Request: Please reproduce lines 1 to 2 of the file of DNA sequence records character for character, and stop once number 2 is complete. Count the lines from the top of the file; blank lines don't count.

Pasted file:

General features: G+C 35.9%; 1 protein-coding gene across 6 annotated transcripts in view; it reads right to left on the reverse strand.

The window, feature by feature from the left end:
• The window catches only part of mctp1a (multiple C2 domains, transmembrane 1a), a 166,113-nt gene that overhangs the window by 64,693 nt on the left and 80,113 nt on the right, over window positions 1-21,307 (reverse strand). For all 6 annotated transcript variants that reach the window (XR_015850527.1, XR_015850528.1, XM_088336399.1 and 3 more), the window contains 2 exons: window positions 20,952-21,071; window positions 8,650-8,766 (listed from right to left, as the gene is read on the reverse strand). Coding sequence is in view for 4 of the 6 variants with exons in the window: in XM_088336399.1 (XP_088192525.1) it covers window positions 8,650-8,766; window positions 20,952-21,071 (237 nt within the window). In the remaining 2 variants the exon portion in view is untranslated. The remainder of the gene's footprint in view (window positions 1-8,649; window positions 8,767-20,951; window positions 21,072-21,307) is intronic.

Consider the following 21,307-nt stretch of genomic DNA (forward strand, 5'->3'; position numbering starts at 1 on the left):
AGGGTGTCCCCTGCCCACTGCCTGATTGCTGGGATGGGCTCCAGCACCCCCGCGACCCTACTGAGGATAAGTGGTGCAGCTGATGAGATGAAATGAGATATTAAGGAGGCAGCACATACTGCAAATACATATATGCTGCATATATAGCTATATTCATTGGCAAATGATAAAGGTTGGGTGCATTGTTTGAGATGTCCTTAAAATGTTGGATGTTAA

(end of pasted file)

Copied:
General features: G+C 35.9%; 1 protein-coding gene across 6 annotated transcripts in view; it reads right to left on the reverse strand.

The window, feature by feature from the left end: